Four factors impacting talent and hiring in the world’s fastest-growing economy.
By Michael Switow
Confused about the state of the India’s economy? The planet’s largest democracy is the fastest-growing major economy, with 2019-2020 fiscal year GDP growth expected to clock in between 6.8 and 7.3 per cent. But growth is starting to slow with government deficits rising and unemployment reportedly running at 6.1 per cent, a 45-year high (although Delhi has disavowed the statistic).
This clash of data combined with relatively negative projections has led to a host of conflicting news headlines and assessments of the job market.
“Hiring has not slowed down,” says Namita Bharadwaj, Mercer India’s career products leader. “Across the board, we continue to see organisations that are fairly enthusiastic about hiring, and not just hiring for replacement talent, but adding to head count as well.”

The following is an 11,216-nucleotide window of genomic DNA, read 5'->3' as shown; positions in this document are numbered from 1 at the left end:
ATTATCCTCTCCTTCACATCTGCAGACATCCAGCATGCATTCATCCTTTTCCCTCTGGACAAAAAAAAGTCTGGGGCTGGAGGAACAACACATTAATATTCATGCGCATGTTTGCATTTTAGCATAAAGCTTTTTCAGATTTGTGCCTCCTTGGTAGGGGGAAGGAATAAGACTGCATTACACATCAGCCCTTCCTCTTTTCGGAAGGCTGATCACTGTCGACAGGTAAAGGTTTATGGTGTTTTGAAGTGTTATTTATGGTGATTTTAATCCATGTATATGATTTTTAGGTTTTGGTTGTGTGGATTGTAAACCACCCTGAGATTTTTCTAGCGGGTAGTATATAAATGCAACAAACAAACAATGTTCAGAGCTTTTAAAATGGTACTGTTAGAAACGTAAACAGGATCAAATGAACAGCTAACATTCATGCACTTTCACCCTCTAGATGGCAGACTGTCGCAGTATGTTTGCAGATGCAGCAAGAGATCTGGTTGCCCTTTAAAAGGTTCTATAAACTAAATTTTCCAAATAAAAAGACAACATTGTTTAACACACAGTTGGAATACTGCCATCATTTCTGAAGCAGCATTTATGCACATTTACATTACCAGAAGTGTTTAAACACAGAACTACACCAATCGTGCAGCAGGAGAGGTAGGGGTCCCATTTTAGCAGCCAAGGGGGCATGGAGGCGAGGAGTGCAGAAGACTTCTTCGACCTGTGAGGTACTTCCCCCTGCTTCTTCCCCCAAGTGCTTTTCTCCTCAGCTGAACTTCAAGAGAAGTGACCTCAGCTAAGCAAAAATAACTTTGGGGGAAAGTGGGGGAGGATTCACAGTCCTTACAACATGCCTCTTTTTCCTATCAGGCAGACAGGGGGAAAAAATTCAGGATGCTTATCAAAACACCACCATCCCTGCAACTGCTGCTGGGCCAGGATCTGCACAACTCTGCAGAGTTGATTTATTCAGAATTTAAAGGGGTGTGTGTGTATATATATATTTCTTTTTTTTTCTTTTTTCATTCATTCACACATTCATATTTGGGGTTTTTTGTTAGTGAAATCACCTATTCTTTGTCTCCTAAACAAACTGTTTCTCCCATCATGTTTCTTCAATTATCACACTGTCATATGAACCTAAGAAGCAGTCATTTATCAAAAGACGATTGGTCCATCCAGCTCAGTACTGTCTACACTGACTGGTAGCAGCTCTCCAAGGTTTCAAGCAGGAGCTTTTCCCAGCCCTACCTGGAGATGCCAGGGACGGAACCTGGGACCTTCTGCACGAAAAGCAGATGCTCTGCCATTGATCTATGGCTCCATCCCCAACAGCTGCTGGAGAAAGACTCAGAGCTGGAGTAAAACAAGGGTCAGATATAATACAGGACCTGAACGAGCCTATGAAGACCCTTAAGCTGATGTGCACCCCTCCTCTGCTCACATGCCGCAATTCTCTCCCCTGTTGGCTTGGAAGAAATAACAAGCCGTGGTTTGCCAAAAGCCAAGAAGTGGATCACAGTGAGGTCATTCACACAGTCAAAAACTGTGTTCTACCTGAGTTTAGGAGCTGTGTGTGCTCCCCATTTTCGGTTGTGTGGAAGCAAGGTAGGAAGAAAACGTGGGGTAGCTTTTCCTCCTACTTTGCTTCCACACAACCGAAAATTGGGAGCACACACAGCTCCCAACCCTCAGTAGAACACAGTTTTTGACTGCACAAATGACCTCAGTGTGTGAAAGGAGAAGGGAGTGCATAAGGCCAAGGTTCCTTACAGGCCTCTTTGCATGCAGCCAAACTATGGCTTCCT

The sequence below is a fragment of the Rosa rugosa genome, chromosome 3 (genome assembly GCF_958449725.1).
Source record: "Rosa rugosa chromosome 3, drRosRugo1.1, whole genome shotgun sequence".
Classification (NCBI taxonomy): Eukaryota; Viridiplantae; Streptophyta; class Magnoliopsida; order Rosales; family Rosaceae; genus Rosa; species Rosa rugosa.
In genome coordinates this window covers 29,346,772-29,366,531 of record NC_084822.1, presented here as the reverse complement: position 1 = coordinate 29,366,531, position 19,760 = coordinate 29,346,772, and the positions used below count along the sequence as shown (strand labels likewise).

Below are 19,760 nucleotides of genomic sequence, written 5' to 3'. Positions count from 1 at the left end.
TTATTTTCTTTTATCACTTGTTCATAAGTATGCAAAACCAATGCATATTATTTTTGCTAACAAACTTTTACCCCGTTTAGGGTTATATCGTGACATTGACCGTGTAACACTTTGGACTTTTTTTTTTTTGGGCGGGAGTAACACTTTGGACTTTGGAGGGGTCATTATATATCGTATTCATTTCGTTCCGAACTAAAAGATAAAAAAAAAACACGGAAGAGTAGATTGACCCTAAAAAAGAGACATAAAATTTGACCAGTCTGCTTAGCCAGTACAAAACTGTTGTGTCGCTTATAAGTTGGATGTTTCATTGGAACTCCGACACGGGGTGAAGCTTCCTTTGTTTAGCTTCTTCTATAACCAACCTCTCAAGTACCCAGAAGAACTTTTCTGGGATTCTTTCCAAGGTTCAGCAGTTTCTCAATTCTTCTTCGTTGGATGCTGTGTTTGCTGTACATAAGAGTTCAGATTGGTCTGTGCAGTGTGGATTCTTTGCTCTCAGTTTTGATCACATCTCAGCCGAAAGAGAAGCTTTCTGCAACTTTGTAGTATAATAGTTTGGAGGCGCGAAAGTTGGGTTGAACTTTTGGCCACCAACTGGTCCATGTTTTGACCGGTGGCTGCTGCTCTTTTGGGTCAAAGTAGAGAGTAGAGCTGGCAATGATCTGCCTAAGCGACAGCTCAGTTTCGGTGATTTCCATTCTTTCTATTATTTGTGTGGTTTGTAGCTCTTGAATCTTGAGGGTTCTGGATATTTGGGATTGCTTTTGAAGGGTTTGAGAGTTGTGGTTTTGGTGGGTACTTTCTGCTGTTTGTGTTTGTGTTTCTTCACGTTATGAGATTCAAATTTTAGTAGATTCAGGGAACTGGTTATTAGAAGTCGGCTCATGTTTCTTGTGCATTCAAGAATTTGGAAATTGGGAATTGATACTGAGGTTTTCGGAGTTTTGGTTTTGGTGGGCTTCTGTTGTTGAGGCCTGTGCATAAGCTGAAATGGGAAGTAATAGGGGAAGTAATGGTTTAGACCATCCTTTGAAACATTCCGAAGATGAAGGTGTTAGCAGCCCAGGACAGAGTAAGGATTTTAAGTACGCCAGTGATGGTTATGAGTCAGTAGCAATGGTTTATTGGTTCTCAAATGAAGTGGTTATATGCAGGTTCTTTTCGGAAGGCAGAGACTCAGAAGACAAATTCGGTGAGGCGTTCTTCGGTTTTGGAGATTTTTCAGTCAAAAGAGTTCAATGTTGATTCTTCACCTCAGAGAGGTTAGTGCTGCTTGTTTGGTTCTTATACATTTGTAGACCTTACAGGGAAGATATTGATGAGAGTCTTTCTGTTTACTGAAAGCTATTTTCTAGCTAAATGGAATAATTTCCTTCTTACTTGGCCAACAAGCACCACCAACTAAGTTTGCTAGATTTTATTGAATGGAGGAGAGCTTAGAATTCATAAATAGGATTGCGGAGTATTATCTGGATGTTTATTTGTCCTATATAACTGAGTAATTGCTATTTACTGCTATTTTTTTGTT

Other industry experts, like Korn Ferry India’s Head of Professional Search Konika Chadha and Kris Lakshmikanth, founder and chief executive of The Head Hunters India, have observed a lull during the first half of the year.
“The current political situation and general elections have put a halt on a few sectors,” says Chadha. Parliamentary elections ran for nearly six weeks in April and May, with Prime Minister Narendra Modi’s ruling Bharatiya Janata Party and its National Democratic Alliance coalition winning a clear majority.
“Because of the elections, companies are going slow in their recruitment and investment,” agrees Lakshmikanth. “All the major companies have been very cautious in hiring. In fact, some of them have even laid off people at the executive level. We are expecting the hiring to pick up from June because elections will be over.”